Sunday, March 30, 2008

Thing 11 : Tagging and

I've actually had a account for longer than I've been doing 23 Things - I adore using it. (I actually have two: one for personal use, one for professional stuff.) You can check out my professional links here.

Why I think it's a great tool:
First, I spent enough years doing manual editing of HTML on webpages to add links I wanted to check regularly, or access from somewhere other than home, to appreciate the touch-of-a-button functions of I also love that you can share or not share links as appropriate (for example, I could bookmark login pages for sites I post on, if I wanted, and not share them, but still access them quickly as needed.)

But when you add the ways you can group links (through tagging, and then through grouping collections of tags), it becomes even more useful. For example, I've done quite a bit of work on online safety and literacy education: I can pull useful links together, and do a pointer to that specific category for people by just giving them the category URL (useful if they're not necessarily interested in other links I might have, like our reader's advisory/book ordering links.)

As a library:
We haven't made extensive use of for library info, because we have an internal Moodle site (which students are already used to looking at, and where we can use school email and other tools to easily announce major new content.) But I find it very useful both for finding new information, and for keeping track of topic-focused links.

I can also see us potentially using it for research topics (much the same way we currently post weblink lists on our website for student/class use.) However, in that case, there's already a method in place, and changing it can be confusing for both students and teachers.

Thing 10 : Wikis

Why Wikis?
I find them very useful for shared documentation. I've used two regularly as a content producer, and several regularly as a content searcher.

The two I've contributed to are my current workplace's (which we're using to document things I do regularly - like producing stats, specific reports, etc - that other staff do far less frequently. I can post and update instructions as well as the report files I use, and librarians on other campuses can easily grab the files and information without needing to send me an email or question.) The other was at St. Kate's while I was working there in January, where they were using a wiki for documentation for public services staff (particularly useful since they have new reference assistants every semester. Knowing things like where the paper is kept, or where to get more staples is very useful.)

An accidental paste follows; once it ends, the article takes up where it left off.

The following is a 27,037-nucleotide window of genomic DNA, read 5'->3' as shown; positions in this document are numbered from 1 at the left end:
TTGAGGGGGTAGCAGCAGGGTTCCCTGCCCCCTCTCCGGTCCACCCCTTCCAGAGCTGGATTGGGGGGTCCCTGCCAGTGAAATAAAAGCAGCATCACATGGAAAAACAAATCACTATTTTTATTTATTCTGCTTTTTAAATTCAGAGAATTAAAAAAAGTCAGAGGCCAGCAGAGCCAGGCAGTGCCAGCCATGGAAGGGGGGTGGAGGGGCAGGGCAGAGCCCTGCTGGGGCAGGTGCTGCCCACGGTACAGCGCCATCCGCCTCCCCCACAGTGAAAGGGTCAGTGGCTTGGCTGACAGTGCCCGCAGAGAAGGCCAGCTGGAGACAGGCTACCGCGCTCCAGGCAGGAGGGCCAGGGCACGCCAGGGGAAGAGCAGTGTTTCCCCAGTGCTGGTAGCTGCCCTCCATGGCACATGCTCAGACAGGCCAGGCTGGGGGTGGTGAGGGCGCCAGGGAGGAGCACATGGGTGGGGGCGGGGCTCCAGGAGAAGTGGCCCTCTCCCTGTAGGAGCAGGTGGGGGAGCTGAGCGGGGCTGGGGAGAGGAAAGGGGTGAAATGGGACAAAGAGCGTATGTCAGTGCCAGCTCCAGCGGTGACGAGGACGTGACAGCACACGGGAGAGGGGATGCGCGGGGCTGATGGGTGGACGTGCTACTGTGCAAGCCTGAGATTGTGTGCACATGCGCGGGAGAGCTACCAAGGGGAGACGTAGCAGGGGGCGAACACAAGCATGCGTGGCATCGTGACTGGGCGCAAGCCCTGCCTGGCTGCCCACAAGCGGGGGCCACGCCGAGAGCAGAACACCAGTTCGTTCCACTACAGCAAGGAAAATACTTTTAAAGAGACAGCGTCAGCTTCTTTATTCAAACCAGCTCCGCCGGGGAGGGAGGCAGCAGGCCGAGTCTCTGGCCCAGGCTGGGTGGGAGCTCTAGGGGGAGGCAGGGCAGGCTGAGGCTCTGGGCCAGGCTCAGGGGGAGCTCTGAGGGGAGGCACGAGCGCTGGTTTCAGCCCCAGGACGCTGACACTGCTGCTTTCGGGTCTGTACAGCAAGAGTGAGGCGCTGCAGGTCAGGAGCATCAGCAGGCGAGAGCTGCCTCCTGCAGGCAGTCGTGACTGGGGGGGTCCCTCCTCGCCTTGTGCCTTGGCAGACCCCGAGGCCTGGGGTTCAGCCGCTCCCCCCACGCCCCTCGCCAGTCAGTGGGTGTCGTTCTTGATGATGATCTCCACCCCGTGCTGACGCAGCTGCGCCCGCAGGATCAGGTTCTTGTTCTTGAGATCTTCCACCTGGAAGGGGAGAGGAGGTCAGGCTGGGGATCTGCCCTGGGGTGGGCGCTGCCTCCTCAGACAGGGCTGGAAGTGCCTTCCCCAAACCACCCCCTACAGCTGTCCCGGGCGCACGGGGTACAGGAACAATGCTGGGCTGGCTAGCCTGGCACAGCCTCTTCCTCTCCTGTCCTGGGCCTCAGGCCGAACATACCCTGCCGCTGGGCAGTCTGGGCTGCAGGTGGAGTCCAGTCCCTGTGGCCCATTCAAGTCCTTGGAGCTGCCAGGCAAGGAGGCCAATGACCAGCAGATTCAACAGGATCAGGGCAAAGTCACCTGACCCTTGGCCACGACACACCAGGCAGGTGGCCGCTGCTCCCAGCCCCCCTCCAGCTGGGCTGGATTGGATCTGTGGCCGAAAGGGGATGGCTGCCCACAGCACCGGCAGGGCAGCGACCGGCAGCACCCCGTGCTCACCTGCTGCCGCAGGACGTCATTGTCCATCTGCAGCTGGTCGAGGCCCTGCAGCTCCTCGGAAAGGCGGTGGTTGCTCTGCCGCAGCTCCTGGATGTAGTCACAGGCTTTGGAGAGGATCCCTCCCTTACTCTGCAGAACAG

What do I use? Wikipedia, for a quick overview of a topic, and to get an idea of where I'm pointed. While I don't trust Wikipedia information for final facts, I find it extremely useful to learn specific terminology for a topic, get an idea of major controversies, and often the links and references cited turn out to be a good place to get started. (I find it, unsurprisingly, most useful for extremely current material, like breaking news stories, or for online-related topics.)

I'm also an online gamer: I use WOWwiki (for World of Warcraft) to figure out how to solve quests, get from one area to another safely, and other game questions fairly regularly. As a casual player (I'm lucky if I have time to play 5-6 hours during the week, and it's often less than that), things like the WoWwiki and other player documentation go a long way to making my play time more fun and more productive.

The question of Wikipedia:
I got asked to do a really interesting comparison while I was working at St. Kate's in January - compare entries in the Online Britannica and in Wikipedia. This was meant to be a casual study - pick five topics and review them, but I did pick 5 different types of content (history, science, technology, popular culture, etc.) and compare them.

I found that Wikipedia was, on the whole, far more useful. The one that stuck in my head was looking up Anne Boleyn. Britannica's article was about 500 words, didn't mention many of her family's names (making additional research start points more challenging to find), and the only reference work cited was from the 1970s.